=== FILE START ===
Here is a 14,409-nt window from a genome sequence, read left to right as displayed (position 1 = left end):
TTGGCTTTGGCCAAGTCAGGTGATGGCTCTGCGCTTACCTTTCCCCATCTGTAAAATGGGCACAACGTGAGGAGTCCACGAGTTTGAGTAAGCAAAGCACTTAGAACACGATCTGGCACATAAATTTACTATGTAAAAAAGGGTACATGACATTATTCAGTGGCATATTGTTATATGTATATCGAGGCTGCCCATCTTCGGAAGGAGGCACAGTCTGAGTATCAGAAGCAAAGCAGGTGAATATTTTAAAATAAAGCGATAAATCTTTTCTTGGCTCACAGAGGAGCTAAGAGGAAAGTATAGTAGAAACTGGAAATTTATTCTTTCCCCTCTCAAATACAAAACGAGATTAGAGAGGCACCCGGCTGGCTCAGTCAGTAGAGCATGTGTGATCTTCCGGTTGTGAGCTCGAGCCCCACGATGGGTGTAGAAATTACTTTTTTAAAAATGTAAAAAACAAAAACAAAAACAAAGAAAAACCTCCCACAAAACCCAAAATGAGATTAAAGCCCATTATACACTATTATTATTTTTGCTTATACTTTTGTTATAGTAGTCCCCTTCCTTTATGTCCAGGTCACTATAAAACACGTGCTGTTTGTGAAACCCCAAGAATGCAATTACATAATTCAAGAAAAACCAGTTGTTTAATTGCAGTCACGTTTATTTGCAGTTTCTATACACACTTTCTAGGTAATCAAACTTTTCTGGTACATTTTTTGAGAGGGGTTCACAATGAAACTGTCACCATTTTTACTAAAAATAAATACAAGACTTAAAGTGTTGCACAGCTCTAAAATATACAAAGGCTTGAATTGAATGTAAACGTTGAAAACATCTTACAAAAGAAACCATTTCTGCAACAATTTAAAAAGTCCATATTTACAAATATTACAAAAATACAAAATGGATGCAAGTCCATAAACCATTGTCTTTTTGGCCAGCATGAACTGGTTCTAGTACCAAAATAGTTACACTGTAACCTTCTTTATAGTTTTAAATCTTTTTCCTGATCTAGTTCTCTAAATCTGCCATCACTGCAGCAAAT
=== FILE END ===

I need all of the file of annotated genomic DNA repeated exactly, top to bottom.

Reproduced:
Here is a 14,409-nt window from a genome sequence, read left to right as displayed (position 1 = left end):
TTGGCTTTGGCCAAGTCAGGTGATGGCTCTGCGCTTACCTTTCCCCATCTGTAAAATGGGCACAACGTGAGGAGTCCACGAGTTTGAGTAAGCAAAGCACTTAGAACACGATCTGGCACATAAATTTACTATGTAAAAAAGGGTACATGACATTATTCAGTGGCATATTGTTATATGTATATCGAGGCTGCCCATCTTCGGAAGGAGGCACAGTCTGAGTATCAGAAGCAAAGCAGGTGAATATTTTAAAATAAAGCGATAAATCTTTTCTTGGCTCACAGAGGAGCTAAGAGGAAAGTATAGTAGAAACTGGAAATTTATTCTTTCCCCTCTCAAATACAAAACGAGATTAGAGAGGCACCCGGCTGGCTCAGTCAGTAGAGCATGTGTGATCTTCCGGTTGTGAGCTCGAGCCCCACGATGGGTGTAGAAATTACTTTTTTAAAAATGTAAAAAACAAAAACAAAAACAAAGAAAAACCTCCCACAAAACCCAAAATGAGATTAAAGCCCATTATACACTATTATTATTTTTGCTTATACTTTTGTTATAGTAGTCCCCTTCCTTTATGTCCAGGTCACTATAAAACACGTGCTGTTTGTGAAACCCCAAGAATGCAATTACATAATTCAAGAAAAACCAGTTGTTTAATTGCAGTCACGTTTATTTGCAGTTTCTATACACACTTTCTAGGTAATCAAACTTTTCTGGTACATTTTTTGAGAGGGGTTCACAATGAAACTGTCACCATTTTTACTAAAAATAAATACAAGACTTAAAGTGTTGCACAGCTCTAAAATATACAAAGGCTTGAATTGAATGTAAACGTTGAAAACATCTTACAAAAGAAACCATTTCTGCAACAATTTAAAAAGTCCATATTTACAAATATTACAAAAATACAAAATGGATGCAAGTCCATAAACCATTGTCTTTTTGGCCAGCATGAACTGGTTCTAGTACCAAAATAGTTACACTGTAACCTTCTTTATAGTTTTAAATCTTTTTCCTGATCTAGTTCTCTAAATCTGCCATCACTGCAGCAAAT